No charges will be filed following a nine month criminal investigation into a failed financing deal made for the Boatswain’s Beach tourist facility’s expansion.
Royal Cayman Islands Police Superintendent Mike Needham said Tuesday that a thorough investigation that included enquiries in Canada and the independent oversight of a United Kingdom Senior Queens Counsel turned up no evidence that anyone involved in the expansion project committed a criminal offence.
‘To prove criminal offences, you’ve got to prove that somebody did something dishonest,’ Mr. Needham said. ‘For criminal offences we’ve got to prove a guilty act and a guilty mind, neither of which we have found in this particular case.’
Cayman Islands Auditor General Dan Duguay, whose office reviewed the original financing deal for the Boatswain’s Beach project expansion, said more than US $1.6 million of the US $2.8 million spent on the failed financing deal had little or no value to Cayman Islands residents.
‘In the course of almost 30 years of government auditing, I have difficulty of thinking of any situation which showed such a cavalier attitude of expenditure of such sums,’ Mr. Duguay wrote in his report on the matter which was issued in June 2007.
Mr. Needham said the RCIPS Financial Crimes Unit began its investigation immediately after Mr. Duguay forwarded his report to police. The criminal probe wrapped up in March 2008.
‘The auditor general is tasked with different areas and different responsibility,’ Mr. Needham said. ‘Mr. Duguay looks at government finances and he has a job to do in respect to those finances.’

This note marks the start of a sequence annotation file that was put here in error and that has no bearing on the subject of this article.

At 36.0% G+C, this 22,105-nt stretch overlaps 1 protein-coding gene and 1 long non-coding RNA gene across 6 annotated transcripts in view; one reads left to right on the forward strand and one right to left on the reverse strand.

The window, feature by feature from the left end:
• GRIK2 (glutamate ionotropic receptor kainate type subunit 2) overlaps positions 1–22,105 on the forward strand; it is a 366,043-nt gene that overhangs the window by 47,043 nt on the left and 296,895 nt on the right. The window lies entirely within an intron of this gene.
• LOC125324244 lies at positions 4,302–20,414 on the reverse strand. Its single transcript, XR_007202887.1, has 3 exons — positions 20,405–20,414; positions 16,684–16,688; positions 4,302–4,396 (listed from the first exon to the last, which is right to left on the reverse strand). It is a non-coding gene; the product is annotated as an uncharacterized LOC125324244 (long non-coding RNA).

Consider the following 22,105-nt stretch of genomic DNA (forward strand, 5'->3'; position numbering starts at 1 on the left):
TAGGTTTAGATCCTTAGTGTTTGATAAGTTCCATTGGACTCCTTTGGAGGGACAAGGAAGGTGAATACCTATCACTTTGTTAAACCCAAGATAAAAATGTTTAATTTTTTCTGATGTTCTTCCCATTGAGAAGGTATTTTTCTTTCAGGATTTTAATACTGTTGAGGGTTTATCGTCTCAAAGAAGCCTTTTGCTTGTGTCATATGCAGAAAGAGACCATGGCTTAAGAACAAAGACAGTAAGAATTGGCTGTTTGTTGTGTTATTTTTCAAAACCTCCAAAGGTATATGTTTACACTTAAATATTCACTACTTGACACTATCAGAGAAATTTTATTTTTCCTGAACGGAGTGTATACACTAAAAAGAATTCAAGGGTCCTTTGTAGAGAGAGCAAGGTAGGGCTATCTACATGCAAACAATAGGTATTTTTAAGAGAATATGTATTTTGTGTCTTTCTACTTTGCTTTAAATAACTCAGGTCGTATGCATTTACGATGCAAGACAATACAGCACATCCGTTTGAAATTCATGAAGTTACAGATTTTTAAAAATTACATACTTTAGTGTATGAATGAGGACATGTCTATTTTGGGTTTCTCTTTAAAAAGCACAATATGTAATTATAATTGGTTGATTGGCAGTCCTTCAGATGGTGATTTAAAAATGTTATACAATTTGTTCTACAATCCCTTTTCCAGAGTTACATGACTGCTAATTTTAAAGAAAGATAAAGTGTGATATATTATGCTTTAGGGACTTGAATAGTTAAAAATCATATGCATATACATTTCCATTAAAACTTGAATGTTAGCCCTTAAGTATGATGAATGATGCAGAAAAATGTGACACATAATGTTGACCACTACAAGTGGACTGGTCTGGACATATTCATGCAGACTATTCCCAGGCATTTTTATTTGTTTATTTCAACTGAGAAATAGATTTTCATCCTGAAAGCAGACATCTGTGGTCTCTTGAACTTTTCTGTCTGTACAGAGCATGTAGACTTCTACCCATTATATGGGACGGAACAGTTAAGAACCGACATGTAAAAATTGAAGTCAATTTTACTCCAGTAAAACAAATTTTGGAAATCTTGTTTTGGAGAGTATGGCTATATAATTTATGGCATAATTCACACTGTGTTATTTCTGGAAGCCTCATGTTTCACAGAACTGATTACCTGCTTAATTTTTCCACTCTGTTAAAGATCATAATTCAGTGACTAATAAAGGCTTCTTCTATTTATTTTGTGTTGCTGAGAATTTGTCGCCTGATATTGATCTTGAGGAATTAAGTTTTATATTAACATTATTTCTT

Mr. Duguay said he respects the RCIPS investigators’ opinion and the review they conducted, but also stood by his office’s report and noted no one had challenged the facts it presented.
‘Our report indicated money that the Cayman Islands did not get good value for,’ Mr. Duguay said.
Opposition Leader McKeeva Bush, who was chairman of the Boatswain’s Beach (also called the Cayman Turtle Farm) board of directors at the time the financial arrangements were made for the project’s expansion, said he has always maintained that neither he nor other board members had done anything wrong.
‘If your heart is pure and your hands are clean, then you have nothing to worry about,’ Mr. Bush said.
Mr. Bush also blasted members of the People’s Progressive Movement ruling party for what he said were defamatory remarks against his character made at a July 2007 press conference. At that briefing, Cabinet ministers criticised Mr. Bush’s role in several public projects which were begun under the previous government, including the Boatswain’s Beach expansion.
‘This was nothing but political victimisation in a desperate attempt by the PPM to try and smear my character and those of the board,’ Mr. Bush said.
PPM member, Tourism Minister Charles Clifford, was also on the Boatswain’s Beach board at the time the financing arrangements were made.
Elected members in Cayman’s government do not have direct responsibility for the operation or administration of the police service or the financial crimes unit. The governor’s office has direct control over police matters and the governor appoints the police commissioner in his sole discretion.
The initial financing deal approved by the Boatswain’s Beach board was never put into place. Government officials ‘representing the shareholders of the Turtle Farm’ had requested the arrangement not be carried out.
However, because the original financing agreement had been signed, the companies involved in the negotiations were paid nearly $1.4 million in fees which Mr. Duguay called ‘grossly excessive.’
Two key figures in the negotiations were business associates or acquaintances of Mr. Bush. They were also cleared in the subsequent police investigation.